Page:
Just help yourself Tom Farrell Magill © March 2006

Just help yourself

Tom Farrell Magill © March 2006

Tom Farrell warns that the growing self-help culture is threatening to undermine our freedom

Blueprint for Living –Tony Quinn

“Only in America.” we have a tendency to snicker, beholding the phenomenon of the onstage guru spouting Christmas cracker-mottoes, so hilariously spoofed in an episode of the BBC sitcom The Office.
(The ever-pretentious David Brent turns a motivational seminar in Slough into a stream-of-conch ramble, culminating in him high clapping before his stony-faced audience while Tina Turner’s ‘Simply the Best’ blasts from a stereo).
But one of the oldest and most audacious exponents of human potential is no child of 1970s West Coast fads.
Tony Quinn was born in Dublin’s Arbour Hill in 1947 and after stints as a butcher’s apprentice and bouncer, began to involve himself in bodybuilding and yoga during the 1970s.
An associate of Quinn’s from these times, when he based himself in houses in Howth and Kilbarrick, remembers him as a magnetic but autocratic character, who was already evolving a belief-system that amalgamated yoga and the New Age.
“By talking to early members, it’s clear he had a view of himself as having some kind of divine mission and that he himself was some kind of a Christ-figure,” says Mike Garde of Dialogue Ireland, an organisation which provides ‘exit-counselling’ for individuals and families affected by controlling movements, both religious and human potential.
“And they studied the Aquarian Gospel of Jesus Christ which is a New Age text from the early 20th century. But generally, he tends to tailor his message to what you want so that if you’re just looking for a rise in your profitability, you’ll get that end of it.”
Twenty years on, the by-word was ‘Educo,’ the Latin word from which ‘education’ is derived.
The organisation’s Blueprint for Successful Living newspaper features long articles on the positive goals to be achieved by censoring negative thinking, plus gushing testimonies from Irish people who have acquired near miraculous healing or success in business.
Based in Eccles Street, Tony Quinn’s health stores offer courses in yoga, ki massage and sell innumerable health supplements.
It is also the place to send your ‘postal requests,’ a form together with a photograph and E30 (E50 for a family) where one of Tony’s acolytes will ‘achieve positive results through prayer and positive thinking.’
‘Distance healing’ of course, is not an exclusively Quinn phenomenon but while in 2003, the Irish Medicines Board warned the organisation against the extravagant claims being made for its food supplements, postal requests rely on a form of ad hoc religiosity.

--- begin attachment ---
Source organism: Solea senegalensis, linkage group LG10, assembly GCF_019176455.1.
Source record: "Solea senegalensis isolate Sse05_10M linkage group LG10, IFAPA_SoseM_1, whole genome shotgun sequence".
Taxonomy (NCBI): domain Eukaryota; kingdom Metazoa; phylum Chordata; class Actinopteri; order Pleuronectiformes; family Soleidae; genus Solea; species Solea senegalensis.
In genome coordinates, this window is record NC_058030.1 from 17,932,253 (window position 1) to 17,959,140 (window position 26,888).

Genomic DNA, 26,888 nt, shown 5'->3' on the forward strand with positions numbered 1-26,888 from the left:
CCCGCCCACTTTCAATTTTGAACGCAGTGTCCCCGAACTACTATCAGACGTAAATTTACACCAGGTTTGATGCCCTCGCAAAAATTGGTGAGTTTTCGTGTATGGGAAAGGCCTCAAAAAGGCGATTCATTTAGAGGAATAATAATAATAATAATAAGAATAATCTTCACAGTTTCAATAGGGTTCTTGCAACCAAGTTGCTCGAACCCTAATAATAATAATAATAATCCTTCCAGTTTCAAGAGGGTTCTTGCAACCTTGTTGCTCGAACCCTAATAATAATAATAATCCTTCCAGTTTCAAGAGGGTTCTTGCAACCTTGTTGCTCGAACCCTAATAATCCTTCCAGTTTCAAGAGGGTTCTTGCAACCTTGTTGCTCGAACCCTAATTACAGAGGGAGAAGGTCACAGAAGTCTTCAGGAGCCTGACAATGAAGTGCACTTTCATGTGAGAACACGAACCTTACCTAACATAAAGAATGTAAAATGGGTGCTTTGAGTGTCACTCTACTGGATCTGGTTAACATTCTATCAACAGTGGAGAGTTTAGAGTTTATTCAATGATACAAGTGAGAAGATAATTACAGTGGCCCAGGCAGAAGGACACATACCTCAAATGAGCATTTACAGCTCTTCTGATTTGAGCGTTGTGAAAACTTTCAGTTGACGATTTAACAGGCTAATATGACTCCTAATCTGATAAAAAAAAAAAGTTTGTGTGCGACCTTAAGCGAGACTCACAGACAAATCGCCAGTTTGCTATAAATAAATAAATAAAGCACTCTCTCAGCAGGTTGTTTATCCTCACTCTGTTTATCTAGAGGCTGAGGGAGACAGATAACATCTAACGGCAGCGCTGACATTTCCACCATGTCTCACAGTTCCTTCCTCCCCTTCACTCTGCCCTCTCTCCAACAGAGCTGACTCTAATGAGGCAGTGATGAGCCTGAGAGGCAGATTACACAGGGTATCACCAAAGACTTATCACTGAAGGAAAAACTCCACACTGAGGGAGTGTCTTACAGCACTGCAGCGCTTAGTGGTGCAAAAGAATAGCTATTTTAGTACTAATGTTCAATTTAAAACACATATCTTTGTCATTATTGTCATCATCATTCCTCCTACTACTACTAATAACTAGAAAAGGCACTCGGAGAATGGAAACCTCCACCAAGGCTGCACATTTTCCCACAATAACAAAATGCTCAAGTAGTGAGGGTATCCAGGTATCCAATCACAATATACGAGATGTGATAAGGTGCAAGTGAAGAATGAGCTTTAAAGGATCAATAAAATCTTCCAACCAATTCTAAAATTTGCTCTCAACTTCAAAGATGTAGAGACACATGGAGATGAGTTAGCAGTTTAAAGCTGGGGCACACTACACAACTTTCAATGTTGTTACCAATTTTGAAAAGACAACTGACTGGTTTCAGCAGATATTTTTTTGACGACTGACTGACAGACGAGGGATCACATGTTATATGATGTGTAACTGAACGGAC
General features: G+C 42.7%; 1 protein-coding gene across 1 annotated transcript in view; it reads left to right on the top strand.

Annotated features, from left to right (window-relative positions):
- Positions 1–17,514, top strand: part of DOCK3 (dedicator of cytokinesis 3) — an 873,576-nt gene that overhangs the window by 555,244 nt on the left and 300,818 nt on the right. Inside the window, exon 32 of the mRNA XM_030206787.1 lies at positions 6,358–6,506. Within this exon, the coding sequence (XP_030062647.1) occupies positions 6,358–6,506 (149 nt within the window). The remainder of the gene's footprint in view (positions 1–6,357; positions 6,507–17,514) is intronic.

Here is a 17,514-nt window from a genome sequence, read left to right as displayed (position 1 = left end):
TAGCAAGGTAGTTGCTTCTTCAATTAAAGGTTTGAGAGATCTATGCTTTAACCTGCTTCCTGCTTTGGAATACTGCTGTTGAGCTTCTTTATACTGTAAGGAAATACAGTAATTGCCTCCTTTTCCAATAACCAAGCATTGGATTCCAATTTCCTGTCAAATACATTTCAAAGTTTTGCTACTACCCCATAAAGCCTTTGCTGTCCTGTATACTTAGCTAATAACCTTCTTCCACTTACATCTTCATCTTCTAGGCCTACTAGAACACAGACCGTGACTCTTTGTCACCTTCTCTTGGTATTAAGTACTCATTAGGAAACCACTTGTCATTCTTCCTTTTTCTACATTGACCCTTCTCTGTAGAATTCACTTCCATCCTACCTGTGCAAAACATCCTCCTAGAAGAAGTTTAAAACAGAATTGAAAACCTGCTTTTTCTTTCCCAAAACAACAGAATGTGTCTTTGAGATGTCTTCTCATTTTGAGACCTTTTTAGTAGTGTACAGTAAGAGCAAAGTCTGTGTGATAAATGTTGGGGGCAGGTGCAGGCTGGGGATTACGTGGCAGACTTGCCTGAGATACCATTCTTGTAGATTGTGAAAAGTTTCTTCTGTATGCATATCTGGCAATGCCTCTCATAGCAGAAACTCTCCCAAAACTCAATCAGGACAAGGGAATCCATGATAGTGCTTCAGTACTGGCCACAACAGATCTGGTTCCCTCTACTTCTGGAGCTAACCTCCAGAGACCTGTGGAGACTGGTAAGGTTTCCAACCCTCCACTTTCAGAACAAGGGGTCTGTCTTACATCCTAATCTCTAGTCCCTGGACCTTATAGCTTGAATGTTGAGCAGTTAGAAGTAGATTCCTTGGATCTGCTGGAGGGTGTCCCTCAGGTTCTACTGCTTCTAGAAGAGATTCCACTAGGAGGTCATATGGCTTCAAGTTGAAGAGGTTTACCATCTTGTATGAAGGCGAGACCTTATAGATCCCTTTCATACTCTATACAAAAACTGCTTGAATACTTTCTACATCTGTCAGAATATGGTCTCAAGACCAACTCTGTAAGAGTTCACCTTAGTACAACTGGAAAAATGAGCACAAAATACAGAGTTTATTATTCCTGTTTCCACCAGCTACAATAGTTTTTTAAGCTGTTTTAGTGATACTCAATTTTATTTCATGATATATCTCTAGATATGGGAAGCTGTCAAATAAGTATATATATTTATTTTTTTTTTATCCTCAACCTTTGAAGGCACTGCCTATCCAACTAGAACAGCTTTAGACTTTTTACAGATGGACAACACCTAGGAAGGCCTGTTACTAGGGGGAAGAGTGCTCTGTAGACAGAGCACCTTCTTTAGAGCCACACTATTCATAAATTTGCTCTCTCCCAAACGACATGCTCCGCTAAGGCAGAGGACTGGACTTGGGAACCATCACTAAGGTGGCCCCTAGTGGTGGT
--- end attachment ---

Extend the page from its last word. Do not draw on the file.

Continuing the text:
Yet the organisation always insists ‘Educo’ is mandated by science. BFSL’s articles claim the ‘findings’ of Quinn, endowed with numerous qualifications in nutrition, hypnotherapy, psychotherapy and holistic medicine, are causing ‘a major stir’ in medical circles.
A Sunday Independent investigation in 2004   found that Quinn attended the British College of Naturopathy and Osteopathy in London in the 1970s but there is no record of him graduating.
His doctorate in clinical hypnotherapy was awarded by the Hawaii-based American Pacific University, which specialises in distance learning.
Tony pays no taxes on his revenues from Educo products, as they are channelled through an offshore company called Human Potential Research, based in Jersey.
But like Chopra, Robbins et al, he can command hefty fees for personal appearances: a one-on-one session can cost €100,000.
His €18,500 a pop ‘seminars’ in such locations as Cairo, The Bahamas and Monte Carlo have already attracted media scrutiny and the accusation that the pressure (including payments) to bring in new participants constitutes a form of pyramid scheme.
One participant, who spoke to Magill on condition of anonymity, was persuaded to take out a loan from her credit union to pay for her seminar.
She was less than impressed upon seeing Tony onstage:
“In reality, he didn’t fit the bill of what was being projected about Tony Quinn,” says Caroline.
“And I remember (an employee) saying ‘wait ’til you see his aura, his aura comes into a room before he does. And I’m looking for it and even when he gets there, I’m still looking for it.”
Says Dr Sean Collins of the Irish Institute of Counselling and Hypnotherapy, who has counselled former Educo seminar participants:
“Wouldn’t you like the idea of somebody providing you with a Blueprint for Living?” he says.
“Life is a rough place: people die, lovers leave us, we get sick, and children are killed. Life goes on and it’s very seductive, the idea that there will be somebody there with open arms to help you through that, to provide you with a user’s manual.”
A seductive idea can survive repeated dowsing with cold water. An RTE ‘True Lives’ documentary highlighted the lamentable failure of one young Educo seminar participant to achieve pop stardom; it emerged in 2004 that another, Galway builder Brian Cunningham, owed First Active €29 million.
“Any philosophy that promotes: ‘Trust me, I’m a good guy, I will do everything for you, just do what I say,’ is a very disempowering approach and fosters a dependency,” says Sean Collins.
“Now if people have a pre-disposition to dependency, then they’re seriously at risk.”

One Response

  1. I just want to make everyone aware that Dialogue Ireland have recently completed an investigation into the educational qualifications of “Dr” SEAN COLLINS. Their investigations have revealed that Sean Collins’s qualfications are unaccredited. In fact, in most USA states, Sean Collins would be commiting a CRIMINAL OFFENCE if he were to use the title “Doctor”.

    In light of this, Dialogue Ireland have posted a clarification statement on their website. Please click on the link below for full details of the statement about Sean Collins:


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